Are you ready to handle the changes in the DSM-V today?

The Complexity of Using an Electronic Health Record in the Behavioral Health Environment

Are your EHR, clinic and staff ready for:

  • Use of a single axis diagnosis and claims process? The DSM-V removed the multi-axial documentationIt eliminates Axis I, II and III and has V codes for the formerly documented Axis IV psychosocial and contextual factors, and a self-report tool for disability and function for the previously noted GAF on Axis V.
  • Elimination of “Not Otherwise Specified” NOS? The DSM-V allows a new designating of “Not Elsewhere Classified” NEC which includes a list of specifiers for the reasons why the condition does not meet the more specific disorder. NOS will no longer be accepted. 
  • Diagnostic criteria changes? The severity designation for individuals diagnosed with Intellectual Disability/Intellectual Developmental Disorder will now be determined by adaptive functioning and not IQ score. Subtypes (such as paranoid, disorganized, catatonic, and undifferentiated) for the diagnosis of Schizophrenia will no longer be recognized. Now, there are four symptom clusters instead of three for Post-Traumatic Stress Disorder, and avoidance/numbing is divided into two clusters of avoidance and persistent negative states. A diagnosis of a substance use disorder will not include either the identification of “abuse” or “dependence”, but criteria sets are now provided for the “intoxication”, “withdrawal” and “substance/medication-induced” categories, which must be designated with a level of care consistent with the category.

The changeover process from the DSM-IV to the DSM-V is not just a matter of assessing and upgrading clinical knowledge about the various differences in criteria and diagnostic categories for your populations of focus. Indeed, if this were so, then assessment forms would be the only practice change to implement. However, it is not. Screening tools, engagement questionnaires, treatment planning templates, process notes for individuals, groups, couples, and family sessions, and discharge planning forms must now all be consistent with the changeover process in documentation and treatment verification. 

The repercussions of these gaps can affect billing and treatment authorizations, not to mention licensing and ethical questions of treatment competency, access to care and treatment fidelity. 

Is your clinic ready to demonstrate effectiveness in care with the new DSM-V and the simultaneous change over to ICD 10? Are supports still needed to provide appropriate documentation and to address gaps in administrative oversight to better the revenue management process informed byUtilization Review and Management for case management with payer systems that will require use of DSM-V diagnoses and codes?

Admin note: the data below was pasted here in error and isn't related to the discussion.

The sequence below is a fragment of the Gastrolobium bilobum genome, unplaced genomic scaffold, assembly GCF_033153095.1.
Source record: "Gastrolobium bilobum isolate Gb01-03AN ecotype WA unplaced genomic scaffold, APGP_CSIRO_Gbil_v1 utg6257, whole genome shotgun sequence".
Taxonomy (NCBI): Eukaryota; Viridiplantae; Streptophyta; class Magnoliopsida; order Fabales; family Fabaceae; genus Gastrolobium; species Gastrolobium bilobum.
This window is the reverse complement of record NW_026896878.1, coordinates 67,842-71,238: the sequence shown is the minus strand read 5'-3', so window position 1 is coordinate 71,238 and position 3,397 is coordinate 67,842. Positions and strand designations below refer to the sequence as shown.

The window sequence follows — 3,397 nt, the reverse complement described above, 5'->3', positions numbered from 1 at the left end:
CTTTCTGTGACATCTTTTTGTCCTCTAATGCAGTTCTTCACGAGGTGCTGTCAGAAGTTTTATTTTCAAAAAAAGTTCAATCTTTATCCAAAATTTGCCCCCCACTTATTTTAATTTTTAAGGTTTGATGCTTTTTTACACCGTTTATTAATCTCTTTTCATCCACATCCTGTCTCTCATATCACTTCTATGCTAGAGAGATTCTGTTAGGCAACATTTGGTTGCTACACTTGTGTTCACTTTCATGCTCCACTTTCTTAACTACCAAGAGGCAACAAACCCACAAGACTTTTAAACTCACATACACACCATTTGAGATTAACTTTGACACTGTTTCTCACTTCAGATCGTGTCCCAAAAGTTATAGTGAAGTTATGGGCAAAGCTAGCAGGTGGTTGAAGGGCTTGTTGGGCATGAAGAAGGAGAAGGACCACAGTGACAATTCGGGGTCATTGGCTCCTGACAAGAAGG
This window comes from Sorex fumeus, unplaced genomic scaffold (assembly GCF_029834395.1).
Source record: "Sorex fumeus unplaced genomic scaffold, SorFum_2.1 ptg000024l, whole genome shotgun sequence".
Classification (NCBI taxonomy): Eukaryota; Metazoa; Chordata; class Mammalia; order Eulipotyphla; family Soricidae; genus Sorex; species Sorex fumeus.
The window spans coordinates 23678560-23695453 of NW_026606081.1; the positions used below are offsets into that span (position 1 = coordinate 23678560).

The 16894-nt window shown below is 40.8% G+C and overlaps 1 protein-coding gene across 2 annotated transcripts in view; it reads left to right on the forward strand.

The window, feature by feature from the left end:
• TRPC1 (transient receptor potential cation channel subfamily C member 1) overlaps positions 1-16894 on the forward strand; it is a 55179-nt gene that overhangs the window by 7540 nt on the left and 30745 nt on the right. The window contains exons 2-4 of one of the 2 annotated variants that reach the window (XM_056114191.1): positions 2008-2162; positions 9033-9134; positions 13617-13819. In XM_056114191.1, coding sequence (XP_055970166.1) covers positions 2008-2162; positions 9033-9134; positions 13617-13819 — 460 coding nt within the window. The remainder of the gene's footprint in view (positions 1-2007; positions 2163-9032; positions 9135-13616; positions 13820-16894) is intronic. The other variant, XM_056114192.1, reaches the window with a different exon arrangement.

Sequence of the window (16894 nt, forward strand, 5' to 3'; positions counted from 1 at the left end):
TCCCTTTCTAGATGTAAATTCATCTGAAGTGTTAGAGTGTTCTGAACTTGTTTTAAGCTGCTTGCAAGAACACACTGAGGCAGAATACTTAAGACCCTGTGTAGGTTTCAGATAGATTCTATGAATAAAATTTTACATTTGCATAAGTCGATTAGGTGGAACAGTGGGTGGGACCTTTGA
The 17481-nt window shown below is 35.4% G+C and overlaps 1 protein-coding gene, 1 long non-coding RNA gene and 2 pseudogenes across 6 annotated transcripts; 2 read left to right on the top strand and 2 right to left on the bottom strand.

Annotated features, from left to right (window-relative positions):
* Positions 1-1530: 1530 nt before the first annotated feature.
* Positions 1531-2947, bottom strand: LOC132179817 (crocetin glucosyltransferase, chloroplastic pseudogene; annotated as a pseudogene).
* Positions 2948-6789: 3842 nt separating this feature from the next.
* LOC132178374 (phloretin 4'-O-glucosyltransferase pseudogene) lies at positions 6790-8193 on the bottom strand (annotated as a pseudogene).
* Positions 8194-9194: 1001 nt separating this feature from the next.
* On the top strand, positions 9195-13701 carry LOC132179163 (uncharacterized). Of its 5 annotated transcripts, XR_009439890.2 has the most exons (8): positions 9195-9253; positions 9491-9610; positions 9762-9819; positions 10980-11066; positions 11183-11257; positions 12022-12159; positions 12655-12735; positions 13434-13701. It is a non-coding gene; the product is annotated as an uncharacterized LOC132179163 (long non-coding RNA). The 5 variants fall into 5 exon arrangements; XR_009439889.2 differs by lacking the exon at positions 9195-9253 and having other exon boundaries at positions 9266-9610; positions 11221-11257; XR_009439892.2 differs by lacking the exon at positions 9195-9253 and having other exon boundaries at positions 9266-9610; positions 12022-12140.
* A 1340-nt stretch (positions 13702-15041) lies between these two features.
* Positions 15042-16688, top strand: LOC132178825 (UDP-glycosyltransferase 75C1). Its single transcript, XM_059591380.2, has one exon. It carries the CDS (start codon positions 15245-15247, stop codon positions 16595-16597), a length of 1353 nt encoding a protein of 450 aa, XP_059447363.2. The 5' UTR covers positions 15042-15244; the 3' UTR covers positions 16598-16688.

Can your solution be as simple as leaving it to your electronic health record (EHR) vendor? Only if there is existing confidence that behavioral health domains, with all the current changes in service types and models of integrated care and care coordination with allocation of pay-for-performance HEDIS measures are being well managed and represented in your existing system. Thus, whenever your clinical staff provides an intervention on smoking cessation for their diabetic, schizophrenic tobacco-smoking client, the mapping of relevant values must capture that treatment efficacy, and verify treatment engagement and retention. This is essential, given the move to value-based care and reimbursement structures that recognize the most proven cost-effective care.

If you don’t act in a timely manner, being unprepared can cause delays in the dropping, adjudication and payment of claims, which can adversely affect the revenue cycle. Unless your organization has significant cash reserves or access to a line of credit, disruptions to cash flow can impact your ability to fund daily operations, so it is especially critical that key stakeholders from your billing and clinical staff meet to address this change process. Are there new billing exception reports to identify flawed claims? Who will train your clinicians on how to document changes to the DSM-V for billing purposes? These are some of the questions that must be addressed to ensure a smooth transition.

SAE can help. 

From implementing an integrated care model to ensuring an integrated electronic health system, SAE can help you successfully navigate and develop the necessary skill sets and infrastructure to excel and document your treatment success. Feel free to reach us by phone (212.684.4480) or send an email to for more information.